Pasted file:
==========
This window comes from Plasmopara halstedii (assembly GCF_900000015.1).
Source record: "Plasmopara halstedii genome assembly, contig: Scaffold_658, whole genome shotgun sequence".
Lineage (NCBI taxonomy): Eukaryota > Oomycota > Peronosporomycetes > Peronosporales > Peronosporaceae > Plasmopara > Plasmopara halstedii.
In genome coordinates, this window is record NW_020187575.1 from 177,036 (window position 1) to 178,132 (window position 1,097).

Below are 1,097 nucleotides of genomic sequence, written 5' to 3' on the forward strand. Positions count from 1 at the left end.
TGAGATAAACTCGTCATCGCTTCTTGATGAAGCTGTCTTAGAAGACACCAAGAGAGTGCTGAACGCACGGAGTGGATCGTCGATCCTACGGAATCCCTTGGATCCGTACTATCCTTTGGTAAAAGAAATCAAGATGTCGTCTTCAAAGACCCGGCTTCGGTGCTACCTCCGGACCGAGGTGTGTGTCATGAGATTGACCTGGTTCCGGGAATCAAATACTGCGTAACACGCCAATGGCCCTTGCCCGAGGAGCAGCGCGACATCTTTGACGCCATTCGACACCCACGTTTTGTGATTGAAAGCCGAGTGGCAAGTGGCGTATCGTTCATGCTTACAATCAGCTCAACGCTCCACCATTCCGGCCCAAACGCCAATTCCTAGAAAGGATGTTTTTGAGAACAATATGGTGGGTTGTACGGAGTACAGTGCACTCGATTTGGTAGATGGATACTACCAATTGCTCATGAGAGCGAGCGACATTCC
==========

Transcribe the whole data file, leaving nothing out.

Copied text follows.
This window comes from Plasmopara halstedii (assembly GCF_900000015.1).
Source record: "Plasmopara halstedii genome assembly, contig: Scaffold_658, whole genome shotgun sequence".
Lineage (NCBI taxonomy): Eukaryota > Oomycota > Peronosporomycetes > Peronosporales > Peronosporaceae > Plasmopara > Plasmopara halstedii.
In genome coordinates, this window is record NW_020187575.1 from 177,036 (window position 1) to 178,132 (window position 1,097).

Below are 1,097 nucleotides of genomic sequence, written 5' to 3' on the forward strand. Positions count from 1 at the left end.
TGAGATAAACTCGTCATCGCTTCTTGATGAAGCTGTCTTAGAAGACACCAAGAGAGTGCTGAACGCACGGAGTGGATCGTCGATCCTACGGAATCCCTTGGATCCGTACTATCCTTTGGTAAAAGAAATCAAGATGTCGTCTTCAAAGACCCGGCTTCGGTGCTACCTCCGGACCGAGGTGTGTGTCATGAGATTGACCTGGTTCCGGGAATCAAATACTGCGTAACACGCCAATGGCCCTTGCCCGAGGAGCAGCGCGACATCTTTGACGCCATTCGACACCCACGTTTTGTGATTGAAAGCCGAGTGGCAAGTGGCGTATCGTTCATGCTTACAATCAGCTCAACGCTCCACCATTCCGGCCCAAACGCCAATTCCTAGAAAGGATGTTTTTGAGAACAATATGGTGGGTTGTACGGAGTACAGTGCACTCGATTTGGTAGATGGATACTACCAATTGCTCATGAGAGCGAGCGACATTCC